Water availability is critical in planning agricultural decisions, forecasting droughts and land management. With accurate knowledge of root-zone soil water dynamics, skilful forecast of vegetation conditions can be made months in advance for most of the world’s dryland. However, the forecast potential remains largely unexplored due to the lack of observations at large scale and the low fidelity of hydrological model. For the first time, contrasting satellite observations of water presence over different vertical domains have been assimilated into a water balance model and provide unprecedented accuracy of soil moisture profile and groundwater storage estimates.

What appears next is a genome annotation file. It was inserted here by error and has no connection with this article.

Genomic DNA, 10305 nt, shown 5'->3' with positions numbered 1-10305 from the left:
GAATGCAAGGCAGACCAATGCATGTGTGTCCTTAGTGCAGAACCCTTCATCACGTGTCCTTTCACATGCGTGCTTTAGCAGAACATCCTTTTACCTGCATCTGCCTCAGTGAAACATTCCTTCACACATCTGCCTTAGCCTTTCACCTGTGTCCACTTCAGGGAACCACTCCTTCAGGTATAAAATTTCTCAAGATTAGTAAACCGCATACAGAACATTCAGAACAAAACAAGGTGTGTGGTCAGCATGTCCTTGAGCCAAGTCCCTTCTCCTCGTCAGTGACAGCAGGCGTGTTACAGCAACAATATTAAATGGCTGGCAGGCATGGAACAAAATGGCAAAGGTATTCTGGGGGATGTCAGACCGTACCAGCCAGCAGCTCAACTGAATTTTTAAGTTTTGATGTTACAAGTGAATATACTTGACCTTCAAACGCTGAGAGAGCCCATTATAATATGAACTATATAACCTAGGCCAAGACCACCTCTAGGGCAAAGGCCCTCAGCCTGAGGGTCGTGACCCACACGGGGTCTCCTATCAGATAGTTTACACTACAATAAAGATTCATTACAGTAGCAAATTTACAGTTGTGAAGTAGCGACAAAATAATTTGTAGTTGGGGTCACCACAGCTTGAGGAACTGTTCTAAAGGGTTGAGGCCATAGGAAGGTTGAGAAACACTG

The water availability at different depths observed from soil moisture (SMOS) and surface gravity (GRACE) missions provides an opportunity to separate total water storage vertically into different layers through data assimilation. However, combining these two data sets is challenging due to the disparity in temporal and spatial resolution at both vertical and horizontal scale. SMOS provides global high spatial (i.e. 40 km2) and temporal resolution soil moisture estimates from microwave brightness temperature observations. In contrast with microwave-based satellite missions that are only sensitive to near-surface soil moisture (0 - 5 cm), the GRACE mission provides accurate measurements of the entire vertically integrated terrestrial water storage column, but it is characterized by low spatial (i.e. 300 km2) and temporal resolutions. The use of data assimilation integrates these two measurements to effectively constrain model simulations and accurately characterizing vertical distribution of water storage.